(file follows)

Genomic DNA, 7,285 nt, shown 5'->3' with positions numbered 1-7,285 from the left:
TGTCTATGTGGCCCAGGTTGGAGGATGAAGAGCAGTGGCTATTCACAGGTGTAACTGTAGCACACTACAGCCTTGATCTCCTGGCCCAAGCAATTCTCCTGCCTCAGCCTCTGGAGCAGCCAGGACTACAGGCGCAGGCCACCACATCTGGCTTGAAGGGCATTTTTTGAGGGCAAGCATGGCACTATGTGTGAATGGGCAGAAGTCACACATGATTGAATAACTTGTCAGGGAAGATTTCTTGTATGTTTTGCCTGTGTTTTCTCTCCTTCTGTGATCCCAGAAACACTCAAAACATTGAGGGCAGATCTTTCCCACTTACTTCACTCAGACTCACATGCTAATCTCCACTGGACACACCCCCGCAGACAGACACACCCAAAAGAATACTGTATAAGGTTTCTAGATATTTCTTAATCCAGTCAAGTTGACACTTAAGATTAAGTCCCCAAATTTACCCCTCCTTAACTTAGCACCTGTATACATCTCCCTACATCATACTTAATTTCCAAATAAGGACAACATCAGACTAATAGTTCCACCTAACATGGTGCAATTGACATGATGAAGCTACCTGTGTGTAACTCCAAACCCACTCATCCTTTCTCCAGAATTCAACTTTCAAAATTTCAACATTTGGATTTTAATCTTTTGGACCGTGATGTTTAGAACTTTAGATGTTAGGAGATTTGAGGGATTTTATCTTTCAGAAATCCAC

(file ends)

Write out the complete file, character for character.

Genomic DNA, 7,285 nt, shown 5'->3' with positions numbered 1-7,285 from the left:
TGTCTATGTGGCCCAGGTTGGAGGATGAAGAGCAGTGGCTATTCACAGGTGTAACTGTAGCACACTACAGCCTTGATCTCCTGGCCCAAGCAATTCTCCTGCCTCAGCCTCTGGAGCAGCCAGGACTACAGGCGCAGGCCACCACATCTGGCTTGAAGGGCATTTTTTGAGGGCAAGCATGGCACTATGTGTGAATGGGCAGAAGTCACACATGATTGAATAACTTGTCAGGGAAGATTTCTTGTATGTTTTGCCTGTGTTTTCTCTCCTTCTGTGATCCCAGAAACACTCAAAACATTGAGGGCAGATCTTTCCCACTTACTTCACTCAGACTCACATGCTAATCTCCACTGGACACACCCCCGCAGACAGACACACCCAAAAGAATACTGTATAAGGTTTCTAGATATTTCTTAATCCAGTCAAGTTGACACTTAAGATTAAGTCCCCAAATTTACCCCTCCTTAACTTAGCACCTGTATACATCTCCCTACATCATACTTAATTTCCAAATAAGGACAACATCAGACTAATAGTTCCACCTAACATGGTGCAATTGACATGATGAAGCTACCTGTGTGTAACTCCAAACCCACTCATCCTTTCTCCAGAATTCAACTTTCAAAATTTCAACATTTGGATTTTAATCTTTTGGACCGTGATGTTTAGAACTTTAGATGTTAGGAGATTTGAGGGATTTTATCTTTCAGAAATCCAC